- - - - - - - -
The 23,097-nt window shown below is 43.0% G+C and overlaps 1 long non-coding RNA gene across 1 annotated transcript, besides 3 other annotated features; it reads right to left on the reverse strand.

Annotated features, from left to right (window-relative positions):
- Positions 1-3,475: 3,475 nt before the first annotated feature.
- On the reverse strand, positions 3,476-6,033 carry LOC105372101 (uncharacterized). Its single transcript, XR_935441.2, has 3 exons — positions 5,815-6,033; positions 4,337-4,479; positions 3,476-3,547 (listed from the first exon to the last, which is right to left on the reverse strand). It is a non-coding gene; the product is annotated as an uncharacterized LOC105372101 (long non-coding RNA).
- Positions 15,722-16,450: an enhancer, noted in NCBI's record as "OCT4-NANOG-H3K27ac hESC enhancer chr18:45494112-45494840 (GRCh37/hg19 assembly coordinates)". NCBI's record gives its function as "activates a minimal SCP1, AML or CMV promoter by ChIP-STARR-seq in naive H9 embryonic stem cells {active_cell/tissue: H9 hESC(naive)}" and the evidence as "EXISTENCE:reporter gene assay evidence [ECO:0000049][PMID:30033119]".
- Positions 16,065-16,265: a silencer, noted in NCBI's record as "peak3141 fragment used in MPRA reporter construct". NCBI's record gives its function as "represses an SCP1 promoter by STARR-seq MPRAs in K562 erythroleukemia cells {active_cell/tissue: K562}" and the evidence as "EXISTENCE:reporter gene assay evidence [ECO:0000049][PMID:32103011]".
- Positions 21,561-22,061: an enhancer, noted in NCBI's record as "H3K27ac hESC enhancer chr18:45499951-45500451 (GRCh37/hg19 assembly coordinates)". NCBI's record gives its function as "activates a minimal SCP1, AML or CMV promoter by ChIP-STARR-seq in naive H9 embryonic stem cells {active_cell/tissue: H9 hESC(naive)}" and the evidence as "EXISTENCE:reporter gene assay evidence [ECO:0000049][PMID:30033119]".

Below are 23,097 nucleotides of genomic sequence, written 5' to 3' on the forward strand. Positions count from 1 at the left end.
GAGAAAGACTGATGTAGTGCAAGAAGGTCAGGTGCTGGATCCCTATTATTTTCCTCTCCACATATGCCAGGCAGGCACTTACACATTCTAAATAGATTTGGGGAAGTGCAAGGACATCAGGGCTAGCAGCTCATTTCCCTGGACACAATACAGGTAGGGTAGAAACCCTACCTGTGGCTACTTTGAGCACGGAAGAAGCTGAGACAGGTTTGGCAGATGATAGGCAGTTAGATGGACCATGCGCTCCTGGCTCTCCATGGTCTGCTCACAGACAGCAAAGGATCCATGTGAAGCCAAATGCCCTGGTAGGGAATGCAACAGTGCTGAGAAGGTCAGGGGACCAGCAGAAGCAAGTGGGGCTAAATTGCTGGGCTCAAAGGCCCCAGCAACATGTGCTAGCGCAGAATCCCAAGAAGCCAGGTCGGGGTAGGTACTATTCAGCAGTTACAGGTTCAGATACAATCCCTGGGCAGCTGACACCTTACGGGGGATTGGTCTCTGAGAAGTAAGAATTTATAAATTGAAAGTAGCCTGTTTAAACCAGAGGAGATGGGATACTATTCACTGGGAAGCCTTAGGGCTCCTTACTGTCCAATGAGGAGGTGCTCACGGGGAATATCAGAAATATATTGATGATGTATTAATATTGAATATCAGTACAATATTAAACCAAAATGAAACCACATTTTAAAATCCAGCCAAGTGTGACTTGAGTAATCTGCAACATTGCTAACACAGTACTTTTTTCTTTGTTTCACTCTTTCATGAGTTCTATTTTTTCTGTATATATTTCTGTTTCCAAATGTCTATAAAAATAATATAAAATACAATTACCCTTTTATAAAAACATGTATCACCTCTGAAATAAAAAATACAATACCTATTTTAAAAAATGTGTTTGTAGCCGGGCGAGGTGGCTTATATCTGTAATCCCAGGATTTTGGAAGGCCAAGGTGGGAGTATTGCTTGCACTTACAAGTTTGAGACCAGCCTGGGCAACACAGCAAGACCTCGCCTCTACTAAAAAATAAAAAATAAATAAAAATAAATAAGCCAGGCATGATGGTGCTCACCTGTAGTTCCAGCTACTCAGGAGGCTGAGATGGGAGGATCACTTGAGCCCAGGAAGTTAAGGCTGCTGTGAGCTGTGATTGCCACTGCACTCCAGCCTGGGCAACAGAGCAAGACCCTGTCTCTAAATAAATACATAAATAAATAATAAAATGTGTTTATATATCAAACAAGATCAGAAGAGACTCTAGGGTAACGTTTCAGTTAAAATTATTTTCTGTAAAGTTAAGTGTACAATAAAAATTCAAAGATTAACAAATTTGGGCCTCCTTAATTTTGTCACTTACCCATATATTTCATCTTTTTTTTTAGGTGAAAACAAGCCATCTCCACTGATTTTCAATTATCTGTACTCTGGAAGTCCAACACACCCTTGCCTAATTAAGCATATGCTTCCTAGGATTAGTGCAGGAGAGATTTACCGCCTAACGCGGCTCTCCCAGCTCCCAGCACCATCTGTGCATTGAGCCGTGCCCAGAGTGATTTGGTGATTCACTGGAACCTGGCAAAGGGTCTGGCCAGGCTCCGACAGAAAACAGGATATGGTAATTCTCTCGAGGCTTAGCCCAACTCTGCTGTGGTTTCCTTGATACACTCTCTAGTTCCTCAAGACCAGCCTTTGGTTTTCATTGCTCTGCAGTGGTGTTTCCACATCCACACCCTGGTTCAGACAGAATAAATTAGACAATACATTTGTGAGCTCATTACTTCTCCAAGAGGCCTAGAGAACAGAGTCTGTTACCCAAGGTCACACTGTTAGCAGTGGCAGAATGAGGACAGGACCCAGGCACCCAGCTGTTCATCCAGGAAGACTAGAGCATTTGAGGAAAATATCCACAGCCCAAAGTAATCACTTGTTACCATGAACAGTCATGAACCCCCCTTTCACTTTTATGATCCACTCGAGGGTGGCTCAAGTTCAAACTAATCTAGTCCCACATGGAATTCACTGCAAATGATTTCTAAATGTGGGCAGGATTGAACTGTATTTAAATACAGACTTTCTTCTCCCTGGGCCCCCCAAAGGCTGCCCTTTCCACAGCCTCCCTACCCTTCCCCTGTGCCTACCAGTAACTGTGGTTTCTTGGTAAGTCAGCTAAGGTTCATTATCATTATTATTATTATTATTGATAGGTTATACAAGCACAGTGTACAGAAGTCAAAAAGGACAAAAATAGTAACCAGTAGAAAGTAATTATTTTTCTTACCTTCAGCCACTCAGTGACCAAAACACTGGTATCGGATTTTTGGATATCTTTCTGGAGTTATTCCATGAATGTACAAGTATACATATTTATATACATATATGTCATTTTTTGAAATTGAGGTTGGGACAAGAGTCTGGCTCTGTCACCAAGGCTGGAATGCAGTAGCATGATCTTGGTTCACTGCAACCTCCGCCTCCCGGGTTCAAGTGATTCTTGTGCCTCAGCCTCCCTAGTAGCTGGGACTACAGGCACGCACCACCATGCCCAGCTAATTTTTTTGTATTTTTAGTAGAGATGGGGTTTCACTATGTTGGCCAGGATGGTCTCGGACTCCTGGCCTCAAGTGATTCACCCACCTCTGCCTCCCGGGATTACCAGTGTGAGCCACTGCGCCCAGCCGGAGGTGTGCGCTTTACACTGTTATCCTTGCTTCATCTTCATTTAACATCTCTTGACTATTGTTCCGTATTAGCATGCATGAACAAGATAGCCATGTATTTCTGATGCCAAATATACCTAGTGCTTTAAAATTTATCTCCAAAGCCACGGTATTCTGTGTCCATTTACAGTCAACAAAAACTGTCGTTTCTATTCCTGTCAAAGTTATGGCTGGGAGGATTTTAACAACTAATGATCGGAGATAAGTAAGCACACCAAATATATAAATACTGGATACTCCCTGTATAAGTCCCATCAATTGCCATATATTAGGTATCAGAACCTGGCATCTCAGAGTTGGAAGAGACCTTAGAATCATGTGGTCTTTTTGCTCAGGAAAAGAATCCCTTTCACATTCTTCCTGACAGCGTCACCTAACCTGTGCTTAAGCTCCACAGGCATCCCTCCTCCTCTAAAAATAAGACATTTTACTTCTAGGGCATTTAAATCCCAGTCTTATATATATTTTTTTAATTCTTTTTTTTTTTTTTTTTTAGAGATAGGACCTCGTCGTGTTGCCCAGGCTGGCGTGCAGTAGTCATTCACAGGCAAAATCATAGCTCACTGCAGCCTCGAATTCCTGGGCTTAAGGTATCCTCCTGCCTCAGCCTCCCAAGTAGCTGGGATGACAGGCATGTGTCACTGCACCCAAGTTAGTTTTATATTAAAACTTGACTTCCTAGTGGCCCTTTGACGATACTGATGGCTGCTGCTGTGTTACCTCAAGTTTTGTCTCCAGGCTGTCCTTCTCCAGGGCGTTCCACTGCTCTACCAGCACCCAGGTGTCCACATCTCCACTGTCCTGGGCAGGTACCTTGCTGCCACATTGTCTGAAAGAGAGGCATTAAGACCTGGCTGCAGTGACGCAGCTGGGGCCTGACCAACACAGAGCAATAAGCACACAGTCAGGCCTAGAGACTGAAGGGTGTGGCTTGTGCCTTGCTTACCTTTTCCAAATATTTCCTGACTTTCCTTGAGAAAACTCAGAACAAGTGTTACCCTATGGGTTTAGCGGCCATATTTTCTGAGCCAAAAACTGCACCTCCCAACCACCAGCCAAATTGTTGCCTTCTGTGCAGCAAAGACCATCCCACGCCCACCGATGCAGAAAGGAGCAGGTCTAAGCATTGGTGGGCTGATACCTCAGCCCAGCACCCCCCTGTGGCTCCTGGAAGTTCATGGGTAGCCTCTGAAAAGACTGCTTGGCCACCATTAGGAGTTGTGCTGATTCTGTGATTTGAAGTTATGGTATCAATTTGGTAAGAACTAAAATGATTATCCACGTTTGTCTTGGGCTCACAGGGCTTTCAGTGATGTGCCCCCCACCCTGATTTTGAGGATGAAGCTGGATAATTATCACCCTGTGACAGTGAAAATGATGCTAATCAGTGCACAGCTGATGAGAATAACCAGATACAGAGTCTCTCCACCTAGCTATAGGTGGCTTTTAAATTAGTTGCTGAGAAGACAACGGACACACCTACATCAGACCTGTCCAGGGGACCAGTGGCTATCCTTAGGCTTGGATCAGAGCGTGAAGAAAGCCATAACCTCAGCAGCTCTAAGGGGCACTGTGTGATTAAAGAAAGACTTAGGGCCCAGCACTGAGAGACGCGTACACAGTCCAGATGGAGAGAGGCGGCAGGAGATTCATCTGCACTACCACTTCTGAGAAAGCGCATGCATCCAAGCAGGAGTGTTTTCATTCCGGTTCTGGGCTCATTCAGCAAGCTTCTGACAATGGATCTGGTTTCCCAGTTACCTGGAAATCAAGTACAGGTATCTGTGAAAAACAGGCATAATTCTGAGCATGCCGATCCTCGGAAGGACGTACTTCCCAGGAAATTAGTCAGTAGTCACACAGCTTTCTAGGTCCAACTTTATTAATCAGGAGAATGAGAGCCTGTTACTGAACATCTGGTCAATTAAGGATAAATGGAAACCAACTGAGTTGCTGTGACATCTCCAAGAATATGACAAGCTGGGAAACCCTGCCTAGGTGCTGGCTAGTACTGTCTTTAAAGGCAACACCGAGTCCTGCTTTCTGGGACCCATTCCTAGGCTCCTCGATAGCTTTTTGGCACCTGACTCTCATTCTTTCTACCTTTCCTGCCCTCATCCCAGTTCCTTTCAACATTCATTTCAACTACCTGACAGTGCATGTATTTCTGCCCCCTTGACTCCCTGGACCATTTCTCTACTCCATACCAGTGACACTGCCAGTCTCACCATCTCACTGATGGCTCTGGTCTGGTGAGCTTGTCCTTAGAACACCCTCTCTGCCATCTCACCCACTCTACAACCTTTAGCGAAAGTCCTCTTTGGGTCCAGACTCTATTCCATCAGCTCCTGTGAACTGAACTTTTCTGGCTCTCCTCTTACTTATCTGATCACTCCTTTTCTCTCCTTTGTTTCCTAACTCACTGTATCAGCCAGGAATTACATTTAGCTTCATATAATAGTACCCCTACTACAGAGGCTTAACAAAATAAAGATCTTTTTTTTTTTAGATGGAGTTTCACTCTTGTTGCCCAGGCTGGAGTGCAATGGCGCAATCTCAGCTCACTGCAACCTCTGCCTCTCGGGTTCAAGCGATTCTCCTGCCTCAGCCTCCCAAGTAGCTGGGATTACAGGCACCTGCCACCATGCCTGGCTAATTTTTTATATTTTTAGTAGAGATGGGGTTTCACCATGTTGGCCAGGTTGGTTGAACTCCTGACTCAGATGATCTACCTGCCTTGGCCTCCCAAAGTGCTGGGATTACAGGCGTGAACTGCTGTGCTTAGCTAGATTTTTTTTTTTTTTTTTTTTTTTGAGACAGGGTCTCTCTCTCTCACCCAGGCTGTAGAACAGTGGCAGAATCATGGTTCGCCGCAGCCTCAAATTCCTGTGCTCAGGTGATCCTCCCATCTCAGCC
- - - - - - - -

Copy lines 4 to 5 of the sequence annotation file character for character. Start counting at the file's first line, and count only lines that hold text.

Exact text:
- On the reverse strand, positions 3,476-6,033 carry LOC105372101 (uncharacterized). Its single transcript, XR_935441.2, has 3 exons — positions 5,815-6,033; positions 4,337-4,479; positions 3,476-3,547 (listed from the first exon to the last, which is right to left on the reverse strand). It is a non-coding gene; the product is annotated as an uncharacterized LOC105372101 (long non-coding RNA).
- Positions 15,722-16,450: an enhancer, noted in NCBI's record as "OCT4-NANOG-H3K27ac hESC enhancer chr18:45494112-45494840 (GRCh37/hg19 assembly coordinates)". NCBI's record gives its function as "activates a minimal SCP1, AML or CMV promoter by ChIP-STARR-seq in naive H9 embryonic stem cells {active_cell/tissue: H9 hESC(naive)}" and the evidence as "EXISTENCE:reporter gene assay evidence [ECO:0000049][PMID:30033119]".